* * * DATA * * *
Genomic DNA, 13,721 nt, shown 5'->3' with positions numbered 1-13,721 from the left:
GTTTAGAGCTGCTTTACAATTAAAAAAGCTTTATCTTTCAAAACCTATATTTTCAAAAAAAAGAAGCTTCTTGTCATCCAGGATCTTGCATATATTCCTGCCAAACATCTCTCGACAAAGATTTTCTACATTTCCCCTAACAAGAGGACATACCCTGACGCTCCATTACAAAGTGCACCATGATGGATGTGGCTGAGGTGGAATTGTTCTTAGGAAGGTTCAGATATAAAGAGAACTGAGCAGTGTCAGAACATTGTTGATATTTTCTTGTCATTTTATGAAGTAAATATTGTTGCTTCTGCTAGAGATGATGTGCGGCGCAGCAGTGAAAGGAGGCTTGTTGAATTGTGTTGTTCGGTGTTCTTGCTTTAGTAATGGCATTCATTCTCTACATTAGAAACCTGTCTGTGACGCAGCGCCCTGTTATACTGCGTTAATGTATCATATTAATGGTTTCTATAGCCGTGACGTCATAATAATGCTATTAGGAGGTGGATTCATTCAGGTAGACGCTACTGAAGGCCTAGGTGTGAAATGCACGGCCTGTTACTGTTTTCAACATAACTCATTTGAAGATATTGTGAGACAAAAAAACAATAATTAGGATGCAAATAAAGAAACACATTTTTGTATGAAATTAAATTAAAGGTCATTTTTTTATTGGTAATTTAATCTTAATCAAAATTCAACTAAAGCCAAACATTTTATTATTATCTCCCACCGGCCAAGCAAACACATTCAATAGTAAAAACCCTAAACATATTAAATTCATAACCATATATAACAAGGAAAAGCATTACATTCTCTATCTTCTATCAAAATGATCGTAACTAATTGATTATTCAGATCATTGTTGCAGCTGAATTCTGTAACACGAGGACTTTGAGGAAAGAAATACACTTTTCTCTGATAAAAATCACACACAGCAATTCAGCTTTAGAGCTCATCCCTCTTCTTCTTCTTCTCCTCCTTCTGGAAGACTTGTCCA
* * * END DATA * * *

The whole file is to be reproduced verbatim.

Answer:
Genomic DNA, 13,721 nt, shown 5'->3' with positions numbered 1-13,721 from the left:
GTTTAGAGCTGCTTTACAATTAAAAAAGCTTTATCTTTCAAAACCTATATTTTCAAAAAAAAGAAGCTTCTTGTCATCCAGGATCTTGCATATATTCCTGCCAAACATCTCTCGACAAAGATTTTCTACATTTCCCCTAACAAGAGGACATACCCTGACGCTCCATTACAAAGTGCACCATGATGGATGTGGCTGAGGTGGAATTGTTCTTAGGAAGGTTCAGATATAAAGAGAACTGAGCAGTGTCAGAACATTGTTGATATTTTCTTGTCATTTTATGAAGTAAATATTGTTGCTTCTGCTAGAGATGATGTGCGGCGCAGCAGTGAAAGGAGGCTTGTTGAATTGTGTTGTTCGGTGTTCTTGCTTTAGTAATGGCATTCATTCTCTACATTAGAAACCTGTCTGTGACGCAGCGCCCTGTTATACTGCGTTAATGTATCATATTAATGGTTTCTATAGCCGTGACGTCATAATAATGCTATTAGGAGGTGGATTCATTCAGGTAGACGCTACTGAAGGCCTAGGTGTGAAATGCACGGCCTGTTACTGTTTTCAACATAACTCATTTGAAGATATTGTGAGACAAAAAAACAATAATTAGGATGCAAATAAAGAAACACATTTTTGTATGAAATTAAATTAAAGGTCATTTTTTTATTGGTAATTTAATCTTAATCAAAATTCAACTAAAGCCAAACATTTTATTATTATCTCCCACCGGCCAAGCAAACACATTCAATAGTAAAAACCCTAAACATATTAAATTCATAACCATATATAACAAGGAAAAGCATTACATTCTCTATCTTCTATCAAAATGATCGTAACTAATTGATTATTCAGATCATTGTTGCAGCTGAATTCTGTAACACGAGGACTTTGAGGAAAGAAATACACTTTTCTCTGATAAAAATCACACACAGCAATTCAGCTTTAGAGCTCATCCCTCTTCTTCTTCTTCTCCTCCTTCTGGAAGACTTGTCCA